By Michael C. Mack
A dad stops what he’s doing to bend down and intently listen to his child. This simple act conveys a powerful message: My child is important. I love this kid. I want to look into my child’s eyes and listen.
This is a picture of our heavenly Father with each of us. The psalmist said, “Because he bends down and listens, I will pray as long as I have breath!” (Psalm 116:2, New Living Translation).
Our Father loves us so much that he makes us his priority. He bends down. He cares. He listens. He acts.
The creator of the universe—the all-powerful, all-knowing God . . . the Alpha and the Omega—bends down to look his precious child in the eyes and listen attentively. (The Revised Standard Version translates “he bends down” as “he inclined his ear to me,” which pictures God bending to listen, either because he cares enough for me to do so or because my voice is so weak that he must—or both!)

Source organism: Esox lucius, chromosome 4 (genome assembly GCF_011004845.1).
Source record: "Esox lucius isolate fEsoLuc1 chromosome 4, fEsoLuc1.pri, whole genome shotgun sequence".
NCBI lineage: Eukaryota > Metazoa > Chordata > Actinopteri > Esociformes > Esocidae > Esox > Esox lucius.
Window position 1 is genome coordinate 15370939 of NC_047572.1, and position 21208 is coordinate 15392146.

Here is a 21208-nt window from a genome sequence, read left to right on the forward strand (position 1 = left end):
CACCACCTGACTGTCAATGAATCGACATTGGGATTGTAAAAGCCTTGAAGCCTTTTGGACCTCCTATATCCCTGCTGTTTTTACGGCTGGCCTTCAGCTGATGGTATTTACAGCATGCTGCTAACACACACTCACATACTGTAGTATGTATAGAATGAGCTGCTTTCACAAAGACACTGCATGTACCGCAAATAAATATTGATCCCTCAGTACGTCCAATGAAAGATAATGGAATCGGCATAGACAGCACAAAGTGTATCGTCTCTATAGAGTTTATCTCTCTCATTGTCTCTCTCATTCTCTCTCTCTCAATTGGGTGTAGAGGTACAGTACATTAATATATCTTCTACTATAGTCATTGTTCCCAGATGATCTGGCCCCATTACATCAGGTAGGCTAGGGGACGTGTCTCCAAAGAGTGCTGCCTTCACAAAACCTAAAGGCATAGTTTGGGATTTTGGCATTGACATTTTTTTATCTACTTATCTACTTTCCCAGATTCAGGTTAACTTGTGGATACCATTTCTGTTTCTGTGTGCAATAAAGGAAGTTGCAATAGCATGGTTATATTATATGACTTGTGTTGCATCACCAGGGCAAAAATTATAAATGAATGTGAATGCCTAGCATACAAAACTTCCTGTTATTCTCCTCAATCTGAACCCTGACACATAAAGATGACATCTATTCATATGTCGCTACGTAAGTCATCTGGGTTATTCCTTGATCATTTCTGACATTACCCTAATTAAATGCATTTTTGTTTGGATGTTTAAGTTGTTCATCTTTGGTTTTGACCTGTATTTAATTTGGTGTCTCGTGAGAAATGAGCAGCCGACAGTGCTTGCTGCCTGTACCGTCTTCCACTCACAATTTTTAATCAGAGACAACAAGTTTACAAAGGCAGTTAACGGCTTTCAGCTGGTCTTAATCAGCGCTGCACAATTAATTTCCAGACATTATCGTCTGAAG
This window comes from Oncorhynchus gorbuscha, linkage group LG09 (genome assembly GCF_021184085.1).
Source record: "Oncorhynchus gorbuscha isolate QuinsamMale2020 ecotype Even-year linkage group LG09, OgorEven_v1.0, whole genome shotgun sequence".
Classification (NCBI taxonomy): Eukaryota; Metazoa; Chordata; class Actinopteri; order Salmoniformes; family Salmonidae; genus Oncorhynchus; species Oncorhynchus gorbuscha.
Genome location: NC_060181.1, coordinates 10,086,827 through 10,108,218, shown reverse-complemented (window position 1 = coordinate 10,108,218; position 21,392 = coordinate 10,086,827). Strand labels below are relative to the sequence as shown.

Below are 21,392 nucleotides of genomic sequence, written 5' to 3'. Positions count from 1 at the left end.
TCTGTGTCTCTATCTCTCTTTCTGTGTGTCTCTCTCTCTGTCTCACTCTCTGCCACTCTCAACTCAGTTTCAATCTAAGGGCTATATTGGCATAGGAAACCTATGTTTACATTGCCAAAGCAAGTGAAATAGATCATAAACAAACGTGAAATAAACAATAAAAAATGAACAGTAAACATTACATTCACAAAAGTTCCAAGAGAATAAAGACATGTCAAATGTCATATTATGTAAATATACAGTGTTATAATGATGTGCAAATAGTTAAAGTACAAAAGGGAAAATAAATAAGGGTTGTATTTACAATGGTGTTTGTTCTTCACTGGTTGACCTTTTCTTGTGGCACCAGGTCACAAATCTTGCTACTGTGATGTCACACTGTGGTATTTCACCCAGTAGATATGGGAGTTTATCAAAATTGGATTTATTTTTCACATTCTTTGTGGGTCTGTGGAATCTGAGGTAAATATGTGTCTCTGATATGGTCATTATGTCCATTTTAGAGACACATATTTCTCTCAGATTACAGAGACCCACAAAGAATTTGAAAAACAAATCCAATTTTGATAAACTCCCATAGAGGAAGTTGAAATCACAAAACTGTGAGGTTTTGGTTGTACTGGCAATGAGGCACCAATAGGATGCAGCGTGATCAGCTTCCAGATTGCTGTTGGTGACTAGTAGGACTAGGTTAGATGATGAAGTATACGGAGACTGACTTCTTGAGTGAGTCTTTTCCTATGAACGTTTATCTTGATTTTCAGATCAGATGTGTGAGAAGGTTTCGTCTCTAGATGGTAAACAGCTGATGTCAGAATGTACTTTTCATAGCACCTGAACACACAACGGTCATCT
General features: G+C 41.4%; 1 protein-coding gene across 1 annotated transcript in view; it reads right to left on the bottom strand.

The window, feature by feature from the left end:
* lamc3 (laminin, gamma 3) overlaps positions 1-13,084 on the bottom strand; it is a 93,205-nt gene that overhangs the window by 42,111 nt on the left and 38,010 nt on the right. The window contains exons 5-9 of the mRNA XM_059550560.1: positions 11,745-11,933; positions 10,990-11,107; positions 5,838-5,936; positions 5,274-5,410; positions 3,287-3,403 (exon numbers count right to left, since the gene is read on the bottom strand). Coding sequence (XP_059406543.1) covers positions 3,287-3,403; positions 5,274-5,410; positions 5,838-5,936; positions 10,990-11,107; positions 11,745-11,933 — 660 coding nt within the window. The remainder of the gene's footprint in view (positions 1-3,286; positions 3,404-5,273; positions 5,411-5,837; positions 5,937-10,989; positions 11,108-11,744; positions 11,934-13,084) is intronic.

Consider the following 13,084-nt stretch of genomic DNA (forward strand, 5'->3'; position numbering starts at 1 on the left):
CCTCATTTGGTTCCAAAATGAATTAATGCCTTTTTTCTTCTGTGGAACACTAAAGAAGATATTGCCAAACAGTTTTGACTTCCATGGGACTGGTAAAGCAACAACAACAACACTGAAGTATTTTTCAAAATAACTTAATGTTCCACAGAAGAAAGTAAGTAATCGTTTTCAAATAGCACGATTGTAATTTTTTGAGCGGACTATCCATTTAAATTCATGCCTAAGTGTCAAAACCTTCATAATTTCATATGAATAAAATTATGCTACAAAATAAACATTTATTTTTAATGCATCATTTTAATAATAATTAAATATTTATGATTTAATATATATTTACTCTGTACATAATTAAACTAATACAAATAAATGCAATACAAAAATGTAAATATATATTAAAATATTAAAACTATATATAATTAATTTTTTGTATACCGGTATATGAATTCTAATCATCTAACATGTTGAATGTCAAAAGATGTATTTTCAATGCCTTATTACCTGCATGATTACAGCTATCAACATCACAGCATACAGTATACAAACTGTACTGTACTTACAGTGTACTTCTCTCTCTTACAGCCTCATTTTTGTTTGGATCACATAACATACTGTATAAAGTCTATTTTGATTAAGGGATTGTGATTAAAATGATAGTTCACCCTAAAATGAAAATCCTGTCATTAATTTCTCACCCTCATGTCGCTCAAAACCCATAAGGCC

This is also what the Father did when he sent Jesus into the world. He humbly stooped down to our level so he could look us in the eyes and feel our pain. On the night before he died, he crouched to wash his followers’ feet. He lowered himself to serve us, especially in the ultimate act of service: accepting our sins as if they were his own and dying on the cross that we could be forgiven. The apostle Paul said it like this:
Though he was God, [Christ Jesus]
did not think of equality with God
as something to cling to.
Instead, he gave up his divine privileges;
he took the humble position of a slave
and was born as a human being.
When he appeared in human form,
he humbled himself in obedience to God
and died a criminal’s death on a cross (Philippians 2:6-8, NLT).
God stooped down to us. We don’t—we can’t—reach up to him by our own wisdom and work. As God’s children, we are utterly dependent on him. Our faith in him should be like that of a child.
This bread and this cup remind us of Jesus’ body and blood, given freely. They remind us that a perfect God lowered himself that he might forgive us and embrace us as his beloved children.
Michael C. Mack is editor of Christian Standard.